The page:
That’s great, but what about when music triggers cravings? As a music therapist, I’ve struggled with this issue off and on. It’s no secret that music and drugs go well together and for many addicts they are powerfully connected. Electronic dance music (EDM), reggae, and rap are some of the major genres linked to the culture of substance abuse. I believe this is largely due to the associations formed than with the music itself, but the associations are still strong and unable to be ignored. So what’s a music therapist to do?

Recently, I picked up the book Music Therapy and Addictions (2010) edited by David Aldridge and Joerg Fachner. Unfortunately I haven’t found very many publications by music therapists on our work in addiction recovery, but this particular gem did offer some helpful perspectives. Ultimately, to listen or not to listen to “trigger” music seems like an individual decision. Some recovering addicts find that they need to give it up temporarily, some need to give it up entirely, and some become indifferent over time or discover that their musical palates have transformed while in recovery. It is a case-by-case situation.

I’ve concluded that while music can be triggering for people in treatment for active addiction, the fact that it is indispensible to many addicts presents the perfect occasion to reach them. If addiction is fixation on the Band-Aid, music can be a gentler, safer Band-Aid that replaces drugs as an alternative reward system. Additionally, when a client’s preferred music does not appear to be harmonious with his road to recovery, we may be able to highlight this discrepancy in order to attain insight. Whether it is a cause or reflection on a person’s recovery state, music in particular is an essential tool for addiction recovery when used carefully by a competent music therapist.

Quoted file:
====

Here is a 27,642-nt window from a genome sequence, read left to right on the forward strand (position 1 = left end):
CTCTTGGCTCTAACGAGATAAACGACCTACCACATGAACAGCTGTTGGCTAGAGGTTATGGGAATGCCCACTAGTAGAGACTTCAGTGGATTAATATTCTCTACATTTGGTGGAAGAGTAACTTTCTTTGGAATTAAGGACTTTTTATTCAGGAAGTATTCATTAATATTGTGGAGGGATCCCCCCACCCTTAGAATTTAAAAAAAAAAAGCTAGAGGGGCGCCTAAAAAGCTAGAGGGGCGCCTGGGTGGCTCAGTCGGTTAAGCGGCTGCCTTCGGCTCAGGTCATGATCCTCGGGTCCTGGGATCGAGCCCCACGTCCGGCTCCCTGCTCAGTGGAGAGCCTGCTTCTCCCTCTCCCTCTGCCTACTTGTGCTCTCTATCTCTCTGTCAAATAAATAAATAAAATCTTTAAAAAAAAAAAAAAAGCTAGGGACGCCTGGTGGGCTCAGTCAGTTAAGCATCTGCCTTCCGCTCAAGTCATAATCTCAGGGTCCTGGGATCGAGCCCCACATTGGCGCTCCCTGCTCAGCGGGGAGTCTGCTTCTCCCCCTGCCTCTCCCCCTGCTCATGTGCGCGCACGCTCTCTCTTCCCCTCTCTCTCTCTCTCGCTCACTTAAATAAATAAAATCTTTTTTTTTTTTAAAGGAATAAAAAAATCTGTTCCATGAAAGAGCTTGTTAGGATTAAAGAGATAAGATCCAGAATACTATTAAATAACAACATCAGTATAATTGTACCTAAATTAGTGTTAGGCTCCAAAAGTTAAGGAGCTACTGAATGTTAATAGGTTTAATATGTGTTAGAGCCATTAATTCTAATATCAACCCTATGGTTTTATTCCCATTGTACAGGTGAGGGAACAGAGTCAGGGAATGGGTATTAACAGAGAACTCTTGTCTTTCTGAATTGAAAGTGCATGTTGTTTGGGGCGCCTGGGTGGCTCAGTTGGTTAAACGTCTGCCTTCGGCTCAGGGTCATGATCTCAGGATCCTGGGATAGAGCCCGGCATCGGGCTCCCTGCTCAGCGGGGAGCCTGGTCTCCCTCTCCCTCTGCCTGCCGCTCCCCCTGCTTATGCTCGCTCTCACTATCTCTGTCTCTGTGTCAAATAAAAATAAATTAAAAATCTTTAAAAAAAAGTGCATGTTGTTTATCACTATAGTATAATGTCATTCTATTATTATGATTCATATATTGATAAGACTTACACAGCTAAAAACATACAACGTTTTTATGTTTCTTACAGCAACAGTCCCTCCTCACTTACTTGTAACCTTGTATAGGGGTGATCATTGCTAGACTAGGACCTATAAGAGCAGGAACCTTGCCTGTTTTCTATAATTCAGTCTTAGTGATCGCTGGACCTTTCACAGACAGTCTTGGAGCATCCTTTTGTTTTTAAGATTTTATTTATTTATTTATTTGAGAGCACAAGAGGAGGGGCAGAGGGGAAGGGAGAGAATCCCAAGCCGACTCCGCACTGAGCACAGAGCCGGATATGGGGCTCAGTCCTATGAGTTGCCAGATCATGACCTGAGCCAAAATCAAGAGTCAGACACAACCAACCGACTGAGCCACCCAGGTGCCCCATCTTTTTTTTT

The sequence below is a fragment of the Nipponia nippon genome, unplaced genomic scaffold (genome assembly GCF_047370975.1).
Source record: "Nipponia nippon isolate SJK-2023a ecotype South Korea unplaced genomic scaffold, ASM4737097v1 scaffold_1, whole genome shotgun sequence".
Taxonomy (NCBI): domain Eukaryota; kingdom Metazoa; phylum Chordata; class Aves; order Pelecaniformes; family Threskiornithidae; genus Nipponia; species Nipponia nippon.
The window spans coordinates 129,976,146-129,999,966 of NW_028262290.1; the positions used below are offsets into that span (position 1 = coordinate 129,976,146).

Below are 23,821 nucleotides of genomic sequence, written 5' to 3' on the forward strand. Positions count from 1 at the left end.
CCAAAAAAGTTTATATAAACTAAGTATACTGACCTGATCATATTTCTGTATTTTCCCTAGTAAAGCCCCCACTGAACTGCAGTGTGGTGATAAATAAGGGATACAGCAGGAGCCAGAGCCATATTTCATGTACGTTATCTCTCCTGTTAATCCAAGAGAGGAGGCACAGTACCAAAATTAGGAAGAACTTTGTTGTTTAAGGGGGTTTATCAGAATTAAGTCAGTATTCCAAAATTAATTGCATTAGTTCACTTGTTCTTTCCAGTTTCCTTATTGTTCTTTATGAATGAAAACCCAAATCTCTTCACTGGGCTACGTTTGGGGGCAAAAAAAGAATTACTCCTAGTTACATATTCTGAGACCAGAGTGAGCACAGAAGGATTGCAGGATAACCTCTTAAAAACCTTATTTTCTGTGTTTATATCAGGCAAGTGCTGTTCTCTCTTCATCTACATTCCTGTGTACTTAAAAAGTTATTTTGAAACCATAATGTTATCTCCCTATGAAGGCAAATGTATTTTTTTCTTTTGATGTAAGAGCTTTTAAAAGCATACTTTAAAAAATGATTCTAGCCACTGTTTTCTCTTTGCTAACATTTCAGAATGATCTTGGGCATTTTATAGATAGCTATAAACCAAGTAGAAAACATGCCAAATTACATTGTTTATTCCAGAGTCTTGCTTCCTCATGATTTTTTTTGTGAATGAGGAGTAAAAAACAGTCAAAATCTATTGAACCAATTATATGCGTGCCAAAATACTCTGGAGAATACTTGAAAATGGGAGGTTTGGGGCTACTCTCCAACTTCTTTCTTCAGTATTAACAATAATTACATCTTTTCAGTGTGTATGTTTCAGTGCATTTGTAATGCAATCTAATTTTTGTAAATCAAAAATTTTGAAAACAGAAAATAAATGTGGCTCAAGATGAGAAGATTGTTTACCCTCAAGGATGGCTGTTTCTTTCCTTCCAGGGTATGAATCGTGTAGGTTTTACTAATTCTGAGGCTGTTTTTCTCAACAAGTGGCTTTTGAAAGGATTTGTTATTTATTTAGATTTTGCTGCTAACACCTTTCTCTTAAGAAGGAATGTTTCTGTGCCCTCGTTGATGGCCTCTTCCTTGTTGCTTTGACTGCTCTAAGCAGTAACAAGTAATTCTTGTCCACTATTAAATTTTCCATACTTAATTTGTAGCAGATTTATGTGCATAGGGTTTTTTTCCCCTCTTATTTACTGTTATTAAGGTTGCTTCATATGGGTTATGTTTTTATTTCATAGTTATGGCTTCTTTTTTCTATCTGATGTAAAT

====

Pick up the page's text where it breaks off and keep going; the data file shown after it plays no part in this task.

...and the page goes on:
The last two years of practicing music therapy in the context of addiction have taught me quite a few things about the role of music in recovery, but I’ve also grown tremendously as a person. I’ve learned how to look past my own stigmas of addiction. I’ve learned that my clients are people with unique stories and challenges. If I am completely honest, I’ve learned that I am no different. I may not choose to cope with my emotional pain by abusing substances, but that doesn’t mean I’m not capable of self-medicating in other ways. I’ve become more familiar with the Twelve Step Program on a personal level and that has helped me better understand how to tailor music therapy interventions to support my clients’ specific recovery goals. I’ve also been challenged to improve my counseling skills because verbal processing is especially important in the addiction setting even when music is the primary vehicle for change.

Most of all, I’ve learned that the most important thing I can do as a music therapist working in addiction recovery is building rapport. Addicts can be cautious to trust others and believe that no one can possibly understand their emotional pain. This is especially important for music therapists who are not personally in recovery from substance abuse. Rapport building is the first goal for any therapist, of course, but in addiction recovery it is an especially vital goal since developing trust and healthy relationships are part of the solution to healing. Although several years ago I didn’t envision myself practicing music therapy in addiction recovery, it has truly become my passion. I am grateful for the journey I’ve had so far and look forward to what is ahead.